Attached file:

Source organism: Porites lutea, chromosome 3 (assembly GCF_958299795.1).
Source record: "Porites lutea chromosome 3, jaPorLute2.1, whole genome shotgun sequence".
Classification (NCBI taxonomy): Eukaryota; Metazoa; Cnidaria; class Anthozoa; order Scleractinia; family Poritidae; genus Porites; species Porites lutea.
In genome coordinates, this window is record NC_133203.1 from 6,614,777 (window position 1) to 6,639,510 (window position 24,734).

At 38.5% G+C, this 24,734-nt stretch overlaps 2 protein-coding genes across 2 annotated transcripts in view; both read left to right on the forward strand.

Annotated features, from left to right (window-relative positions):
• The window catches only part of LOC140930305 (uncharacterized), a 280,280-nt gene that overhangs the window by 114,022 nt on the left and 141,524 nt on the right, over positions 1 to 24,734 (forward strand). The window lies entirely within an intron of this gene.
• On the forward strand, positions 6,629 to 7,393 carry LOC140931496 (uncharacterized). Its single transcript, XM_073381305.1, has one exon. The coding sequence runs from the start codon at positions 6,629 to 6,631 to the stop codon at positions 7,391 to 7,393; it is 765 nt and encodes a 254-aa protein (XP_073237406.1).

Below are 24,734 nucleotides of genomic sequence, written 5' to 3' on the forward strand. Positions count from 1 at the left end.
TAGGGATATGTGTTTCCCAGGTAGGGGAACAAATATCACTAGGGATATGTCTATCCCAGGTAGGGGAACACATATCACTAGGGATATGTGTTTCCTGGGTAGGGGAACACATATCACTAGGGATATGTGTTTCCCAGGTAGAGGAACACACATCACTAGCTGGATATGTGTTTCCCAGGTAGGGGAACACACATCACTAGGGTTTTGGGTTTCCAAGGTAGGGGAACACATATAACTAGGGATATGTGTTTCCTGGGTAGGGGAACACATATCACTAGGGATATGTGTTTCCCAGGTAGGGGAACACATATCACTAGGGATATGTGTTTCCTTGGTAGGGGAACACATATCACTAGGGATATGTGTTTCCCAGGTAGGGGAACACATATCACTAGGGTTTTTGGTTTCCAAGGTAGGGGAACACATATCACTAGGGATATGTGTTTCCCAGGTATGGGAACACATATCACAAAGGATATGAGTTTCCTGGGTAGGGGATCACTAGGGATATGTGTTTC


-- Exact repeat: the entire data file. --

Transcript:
Source organism: Porites lutea, chromosome 3 (assembly GCF_958299795.1).
Source record: "Porites lutea chromosome 3, jaPorLute2.1, whole genome shotgun sequence".
Classification (NCBI taxonomy): Eukaryota; Metazoa; Cnidaria; class Anthozoa; order Scleractinia; family Poritidae; genus Porites; species Porites lutea.
In genome coordinates, this window is record NC_133203.1 from 6,614,777 (window position 1) to 6,639,510 (window position 24,734).

At 38.5% G+C, this 24,734-nt stretch overlaps 2 protein-coding genes across 2 annotated transcripts in view; both read left to right on the forward strand.

Annotated features, from left to right (window-relative positions):
• The window catches only part of LOC140930305 (uncharacterized), a 280,280-nt gene that overhangs the window by 114,022 nt on the left and 141,524 nt on the right, over positions 1 to 24,734 (forward strand). The window lies entirely within an intron of this gene.
• On the forward strand, positions 6,629 to 7,393 carry LOC140931496 (uncharacterized). Its single transcript, XM_073381305.1, has one exon. The coding sequence runs from the start codon at positions 6,629 to 6,631 to the stop codon at positions 7,391 to 7,393; it is 765 nt and encodes a 254-aa protein (XP_073237406.1).

Below are 24,734 nucleotides of genomic sequence, written 5' to 3' on the forward strand. Positions count from 1 at the left end.
TAGGGATATGTGTTTCCCAGGTAGGGGAACAAATATCACTAGGGATATGTCTATCCCAGGTAGGGGAACACATATCACTAGGGATATGTGTTTCCTGGGTAGGGGAACACATATCACTAGGGATATGTGTTTCCCAGGTAGAGGAACACACATCACTAGCTGGATATGTGTTTCCCAGGTAGGGGAACACACATCACTAGGGTTTTGGGTTTCCAAGGTAGGGGAACACATATAACTAGGGATATGTGTTTCCTGGGTAGGGGAACACATATCACTAGGGATATGTGTTTCCCAGGTAGGGGAACACATATCACTAGGGATATGTGTTTCCTTGGTAGGGGAACACATATCACTAGGGATATGTGTTTCCCAGGTAGGGGAACACATATCACTAGGGTTTTTGGTTTCCAAGGTAGGGGAACACATATCACTAGGGATATGTGTTTCCCAGGTATGGGAACACATATCACAAAGGATATGAGTTTCCTGGGTAGGGGATCACTAGGGATATGTGTTTC